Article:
We use a "learn-from-nature" evolutionarily integrated strategy, Mollusks to Medicine, to discover novel peptides from venomous marine snails that could be used to manipulate cellular physiology pertaining to pain and cancer. Research projects in our lab applies inventive tools from chemistry and biology to: (1) investigate the evolution of venom in predatory marine snails, (2) discover disulfide-rich peptides from a venom source, (3) develop high-throughput methods for characterizing structure-function peptide interactions, and (4) deliver novel peptides to their site of action for therapeutic application.
Our publications highlight our peptide drug discovery strategy, demonstrate a novel computational method for optimizing the activity of venom peptide/channel complexes, provide proof in principle for the application of nanocontainers for peptide drug delivery, and our exploration of chemical pigmentation in nature. The Holford Lab’s research program is global, interdisciplinary and collaborative with impacts ranging from evolution and molecular systematics to nanotechnology, biomedicine and drug discovery.
The Tererbridae (auger snails) are a family of globally distributed predatory marine snails that use venom to subdue their prey. The >400 described terebrid species are highly representative of a broad range of feeding strategies, more so than any other venomous marine taxa. We describe the taxonomy, phylogeny, and venom diversity of terebrid snails. Our results produced the first molecular phylogeny of the Terebridae and used it to identify terebrid lineages that used a venom apparatus similar to cone snails to produce bioactive venom peptides (teretoxins). The correlation between phylogeny and anatomical analyses is a road map for studying terebrid snails and their venom peptides. We are using terebrid taxonomy and teretoxins to clarify conoidean venom evolution.
Animal venoms are complex natural secretions made up of a concoction of bioactive compounds. Despite their complexity, there are generally high levels of venom convergence throughout the animal kingdom that includes similarities in gene structure and targets. We investigate questions pertaining to the evolution, production and function of venom peptides in predatory marine snails of the Terebridae. Venom peptides from predatory organisms are a resource for investigating evolutionary processes such as adaptive radiation or diversification, and exemplify promising targets for biomedical drug development. Terebridae are an understudied lineage of conoidean snails, which also includes cone snails and turrids. Characterization of cone snail venom peptides, conotoxins, has revealed a venom arsenal of bioactive peptides used to investigate physiological cellular function, predator-prey interactions, and to develop novel therapeutics. However, venom diversity of other conoidean snails remains poorly understood. My group applies a systems biology approach, venomics, which combines genomics, transcriptomics, and proteomics to discover new bioactive venom peptides and to study venom diversification in terebrids within an evolutionary phylogenetic context. Using venomics we produced the first structural characterization of a terebrid peptide, Tv1, and was the first to identify novel teretoxin venom gene superfamilies.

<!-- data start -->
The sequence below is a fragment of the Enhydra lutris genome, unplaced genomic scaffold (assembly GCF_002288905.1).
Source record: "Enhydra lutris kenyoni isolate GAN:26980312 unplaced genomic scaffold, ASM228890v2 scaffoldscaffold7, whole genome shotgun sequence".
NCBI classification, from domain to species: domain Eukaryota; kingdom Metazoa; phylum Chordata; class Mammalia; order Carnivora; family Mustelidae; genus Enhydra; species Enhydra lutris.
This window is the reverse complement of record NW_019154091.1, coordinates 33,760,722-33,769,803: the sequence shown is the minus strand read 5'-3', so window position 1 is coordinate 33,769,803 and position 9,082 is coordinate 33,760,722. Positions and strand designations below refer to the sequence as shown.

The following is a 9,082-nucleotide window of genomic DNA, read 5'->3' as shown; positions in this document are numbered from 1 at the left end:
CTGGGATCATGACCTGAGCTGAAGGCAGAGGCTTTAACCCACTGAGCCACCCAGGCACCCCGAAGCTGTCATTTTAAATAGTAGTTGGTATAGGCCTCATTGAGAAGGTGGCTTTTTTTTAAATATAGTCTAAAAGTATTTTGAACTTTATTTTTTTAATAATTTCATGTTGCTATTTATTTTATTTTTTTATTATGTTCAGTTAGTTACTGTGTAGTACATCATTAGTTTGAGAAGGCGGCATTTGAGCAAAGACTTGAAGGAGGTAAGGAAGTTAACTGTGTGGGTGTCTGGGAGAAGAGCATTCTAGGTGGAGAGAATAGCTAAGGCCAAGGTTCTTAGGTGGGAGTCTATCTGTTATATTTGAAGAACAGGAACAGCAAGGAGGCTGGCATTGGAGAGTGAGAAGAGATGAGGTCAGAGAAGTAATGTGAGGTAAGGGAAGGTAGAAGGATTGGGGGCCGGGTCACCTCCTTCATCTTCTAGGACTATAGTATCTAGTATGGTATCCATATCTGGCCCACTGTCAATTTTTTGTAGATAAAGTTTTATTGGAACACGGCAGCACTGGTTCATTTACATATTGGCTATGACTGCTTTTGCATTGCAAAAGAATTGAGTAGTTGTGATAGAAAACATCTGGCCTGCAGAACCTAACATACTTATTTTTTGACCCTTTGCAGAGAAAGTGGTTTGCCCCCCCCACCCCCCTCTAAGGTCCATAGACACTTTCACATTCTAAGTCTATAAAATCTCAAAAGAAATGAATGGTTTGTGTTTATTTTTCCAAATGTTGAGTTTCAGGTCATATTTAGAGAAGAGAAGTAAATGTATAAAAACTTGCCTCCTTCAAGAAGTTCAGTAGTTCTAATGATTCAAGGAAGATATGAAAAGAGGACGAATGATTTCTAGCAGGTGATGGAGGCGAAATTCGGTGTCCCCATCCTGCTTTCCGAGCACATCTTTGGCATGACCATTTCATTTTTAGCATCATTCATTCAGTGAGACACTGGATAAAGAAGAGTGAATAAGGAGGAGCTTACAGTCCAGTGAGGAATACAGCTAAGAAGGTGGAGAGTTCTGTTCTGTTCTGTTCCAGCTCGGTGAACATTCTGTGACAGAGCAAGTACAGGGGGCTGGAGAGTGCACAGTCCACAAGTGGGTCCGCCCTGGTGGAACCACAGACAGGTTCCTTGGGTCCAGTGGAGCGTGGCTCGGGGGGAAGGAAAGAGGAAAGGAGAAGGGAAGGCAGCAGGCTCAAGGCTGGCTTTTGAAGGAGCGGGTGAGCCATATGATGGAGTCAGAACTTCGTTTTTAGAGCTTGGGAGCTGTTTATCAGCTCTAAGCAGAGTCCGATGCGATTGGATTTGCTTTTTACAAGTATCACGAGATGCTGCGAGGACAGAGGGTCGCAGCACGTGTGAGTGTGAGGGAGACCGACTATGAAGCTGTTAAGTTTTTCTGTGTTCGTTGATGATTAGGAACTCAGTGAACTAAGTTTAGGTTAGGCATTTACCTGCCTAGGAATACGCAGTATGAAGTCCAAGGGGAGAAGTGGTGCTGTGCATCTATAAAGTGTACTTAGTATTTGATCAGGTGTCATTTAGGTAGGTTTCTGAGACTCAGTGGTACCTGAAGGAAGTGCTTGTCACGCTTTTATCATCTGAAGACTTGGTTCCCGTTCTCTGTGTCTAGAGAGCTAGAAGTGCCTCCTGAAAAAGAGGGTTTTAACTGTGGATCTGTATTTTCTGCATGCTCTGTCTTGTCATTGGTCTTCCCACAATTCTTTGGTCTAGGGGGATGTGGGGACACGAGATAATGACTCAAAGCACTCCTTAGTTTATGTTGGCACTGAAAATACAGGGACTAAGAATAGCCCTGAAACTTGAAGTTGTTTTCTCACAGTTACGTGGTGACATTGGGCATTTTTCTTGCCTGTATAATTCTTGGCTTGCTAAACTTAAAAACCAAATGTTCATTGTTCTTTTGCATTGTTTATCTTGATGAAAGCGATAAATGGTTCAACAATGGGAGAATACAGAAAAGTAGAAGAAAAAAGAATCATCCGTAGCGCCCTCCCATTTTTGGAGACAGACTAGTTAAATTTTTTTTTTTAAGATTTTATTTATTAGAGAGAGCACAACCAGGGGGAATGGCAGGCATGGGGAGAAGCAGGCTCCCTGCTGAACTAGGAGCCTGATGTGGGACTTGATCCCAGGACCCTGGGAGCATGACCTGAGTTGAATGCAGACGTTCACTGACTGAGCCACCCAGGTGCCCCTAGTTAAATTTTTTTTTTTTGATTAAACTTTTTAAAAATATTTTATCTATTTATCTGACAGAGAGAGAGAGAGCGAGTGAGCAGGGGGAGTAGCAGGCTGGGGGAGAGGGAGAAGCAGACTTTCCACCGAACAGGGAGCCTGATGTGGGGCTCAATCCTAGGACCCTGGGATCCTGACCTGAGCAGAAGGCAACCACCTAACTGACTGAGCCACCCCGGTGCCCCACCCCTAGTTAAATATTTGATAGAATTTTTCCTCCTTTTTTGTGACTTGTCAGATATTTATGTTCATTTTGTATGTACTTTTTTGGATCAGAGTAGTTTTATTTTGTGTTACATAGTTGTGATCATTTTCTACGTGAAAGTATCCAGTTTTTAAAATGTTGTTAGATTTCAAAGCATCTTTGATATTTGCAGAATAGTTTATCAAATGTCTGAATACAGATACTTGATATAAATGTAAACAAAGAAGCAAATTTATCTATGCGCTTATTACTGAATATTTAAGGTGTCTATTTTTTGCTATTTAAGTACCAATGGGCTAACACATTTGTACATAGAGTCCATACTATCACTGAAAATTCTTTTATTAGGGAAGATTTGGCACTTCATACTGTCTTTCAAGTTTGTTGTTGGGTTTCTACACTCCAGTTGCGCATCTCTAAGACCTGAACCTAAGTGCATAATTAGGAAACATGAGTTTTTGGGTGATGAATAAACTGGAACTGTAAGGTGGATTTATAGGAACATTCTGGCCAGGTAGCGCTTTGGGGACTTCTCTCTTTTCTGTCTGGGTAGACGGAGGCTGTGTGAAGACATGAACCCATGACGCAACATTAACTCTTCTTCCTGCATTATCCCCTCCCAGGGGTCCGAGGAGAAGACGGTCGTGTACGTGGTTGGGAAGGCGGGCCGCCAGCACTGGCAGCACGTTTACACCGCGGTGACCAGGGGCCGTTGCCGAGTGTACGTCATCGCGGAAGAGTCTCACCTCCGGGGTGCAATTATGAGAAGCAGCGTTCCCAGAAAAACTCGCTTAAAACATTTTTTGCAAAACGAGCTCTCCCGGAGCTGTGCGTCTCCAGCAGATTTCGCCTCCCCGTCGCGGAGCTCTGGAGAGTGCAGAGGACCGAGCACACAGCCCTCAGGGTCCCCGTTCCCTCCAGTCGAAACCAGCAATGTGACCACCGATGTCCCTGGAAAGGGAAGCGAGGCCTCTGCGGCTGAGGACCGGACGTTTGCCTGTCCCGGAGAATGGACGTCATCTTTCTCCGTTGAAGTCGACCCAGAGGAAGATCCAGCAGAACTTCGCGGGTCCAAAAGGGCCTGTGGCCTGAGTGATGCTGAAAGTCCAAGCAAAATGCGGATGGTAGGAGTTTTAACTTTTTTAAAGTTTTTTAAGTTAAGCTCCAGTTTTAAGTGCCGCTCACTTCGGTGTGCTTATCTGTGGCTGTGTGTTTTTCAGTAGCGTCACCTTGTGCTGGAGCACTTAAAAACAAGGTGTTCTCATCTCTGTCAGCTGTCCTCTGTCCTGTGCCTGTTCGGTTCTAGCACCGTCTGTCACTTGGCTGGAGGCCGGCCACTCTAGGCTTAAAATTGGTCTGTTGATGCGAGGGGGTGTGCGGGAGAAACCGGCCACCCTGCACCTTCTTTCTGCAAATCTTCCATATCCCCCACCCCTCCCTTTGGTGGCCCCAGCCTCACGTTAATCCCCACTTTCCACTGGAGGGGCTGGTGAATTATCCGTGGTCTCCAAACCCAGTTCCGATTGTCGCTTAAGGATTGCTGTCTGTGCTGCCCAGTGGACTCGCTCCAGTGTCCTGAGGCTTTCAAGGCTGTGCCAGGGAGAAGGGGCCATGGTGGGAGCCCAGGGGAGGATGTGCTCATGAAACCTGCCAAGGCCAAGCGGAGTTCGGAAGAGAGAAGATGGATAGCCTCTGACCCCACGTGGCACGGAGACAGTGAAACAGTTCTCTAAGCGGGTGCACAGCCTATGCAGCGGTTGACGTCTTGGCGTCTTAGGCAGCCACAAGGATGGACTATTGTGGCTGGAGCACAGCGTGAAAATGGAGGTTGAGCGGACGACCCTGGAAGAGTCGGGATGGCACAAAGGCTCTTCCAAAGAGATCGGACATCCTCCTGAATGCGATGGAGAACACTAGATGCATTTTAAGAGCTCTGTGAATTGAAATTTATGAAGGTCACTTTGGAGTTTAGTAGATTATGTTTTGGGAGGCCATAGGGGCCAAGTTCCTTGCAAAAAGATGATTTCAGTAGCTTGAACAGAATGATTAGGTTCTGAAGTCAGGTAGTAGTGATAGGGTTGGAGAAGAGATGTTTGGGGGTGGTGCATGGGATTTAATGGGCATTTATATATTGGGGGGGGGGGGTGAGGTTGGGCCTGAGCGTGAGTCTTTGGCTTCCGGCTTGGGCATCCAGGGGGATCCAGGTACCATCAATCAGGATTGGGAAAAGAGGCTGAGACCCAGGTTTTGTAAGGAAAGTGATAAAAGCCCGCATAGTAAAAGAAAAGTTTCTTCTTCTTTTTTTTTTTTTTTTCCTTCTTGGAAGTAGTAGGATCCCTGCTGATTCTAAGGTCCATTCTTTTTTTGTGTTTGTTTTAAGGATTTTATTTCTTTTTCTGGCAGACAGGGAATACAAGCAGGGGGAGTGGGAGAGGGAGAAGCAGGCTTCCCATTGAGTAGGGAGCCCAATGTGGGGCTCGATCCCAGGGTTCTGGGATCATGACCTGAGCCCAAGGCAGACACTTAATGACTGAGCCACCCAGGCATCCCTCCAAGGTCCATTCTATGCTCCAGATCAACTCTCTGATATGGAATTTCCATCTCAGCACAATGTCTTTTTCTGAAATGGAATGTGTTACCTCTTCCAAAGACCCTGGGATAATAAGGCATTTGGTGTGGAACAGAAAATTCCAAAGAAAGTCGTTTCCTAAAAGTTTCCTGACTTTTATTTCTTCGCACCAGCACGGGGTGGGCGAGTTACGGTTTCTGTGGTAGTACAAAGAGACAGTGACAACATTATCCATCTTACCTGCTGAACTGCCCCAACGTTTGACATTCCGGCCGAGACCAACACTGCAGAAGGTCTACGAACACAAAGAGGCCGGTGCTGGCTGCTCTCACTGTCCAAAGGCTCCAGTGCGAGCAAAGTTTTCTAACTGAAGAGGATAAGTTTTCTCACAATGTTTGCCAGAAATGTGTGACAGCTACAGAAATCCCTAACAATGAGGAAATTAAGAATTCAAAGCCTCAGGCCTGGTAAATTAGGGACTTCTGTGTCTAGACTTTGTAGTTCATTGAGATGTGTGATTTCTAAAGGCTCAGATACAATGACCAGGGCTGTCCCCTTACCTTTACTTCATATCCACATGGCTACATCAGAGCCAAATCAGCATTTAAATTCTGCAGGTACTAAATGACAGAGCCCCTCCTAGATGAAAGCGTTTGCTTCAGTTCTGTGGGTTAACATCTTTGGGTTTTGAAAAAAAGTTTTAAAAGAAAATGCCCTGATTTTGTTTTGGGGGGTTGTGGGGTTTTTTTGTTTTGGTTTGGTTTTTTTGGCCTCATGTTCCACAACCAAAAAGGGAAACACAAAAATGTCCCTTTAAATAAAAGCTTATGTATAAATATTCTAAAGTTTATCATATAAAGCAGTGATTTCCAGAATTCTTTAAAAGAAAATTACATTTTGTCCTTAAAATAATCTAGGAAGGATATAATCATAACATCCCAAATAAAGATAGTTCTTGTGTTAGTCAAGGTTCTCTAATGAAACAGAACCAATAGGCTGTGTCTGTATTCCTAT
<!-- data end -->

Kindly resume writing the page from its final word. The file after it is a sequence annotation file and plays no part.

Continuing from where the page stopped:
Venom peptides are levers that manipulate cell signaling. We are interested in finding new therapies for pain and cancer by creating high throughput methods for screening novel venom peptides. Each venomous marine snail of the family Conoidea can produce hundreds of novel peptides in their venom arsenal. From the breakthrough success of the first commercial venom snail drug Ziconotide (Prialt ®) used to treat chronic pain in HIV and cancer patients, we know that these peptides can potentially be used to develop novel therapies for treating human disorders. Collaboratively we are developing peptide microarrays, microfluidic techniques, and in vitro and in vivo cell and animal assays for rapidly screening venom peptides.
Peptides are promising therapeutic agents, however these natural compounds often need to be optimized to be used successfully as drug compounds. For example, the first snail drug approved for biomedical use, ziconotide (Prialt ®), is used to treat chronic pain in HIV and cancer patients. Despite being a breakthrough drug, ziconotide has a major drawback in that as a peptide drug, its size and complexity prevents its widespread application and a spinal tap is required to deliver it to patients. To address this issue, we are combining chemical and recombinant biology techniques to devise a method for encapsulating venom peptides from marine snails in viral capsids for delivery to their site of action. In collaborative projects we’re also developing new computational methods for optimizing the function of venom peptides to make them more selective for their molecular targets. The large size of venom peptides and the lack of solved structures of venom peptides bound to their peptide channel targets are barriers to computational docking and design of venom peptides to screen their functional activity. To address these issues, the first tool we’ve developed is ToxDock and it is freely available at http://rosie.rosettacommons.org/tox_dock.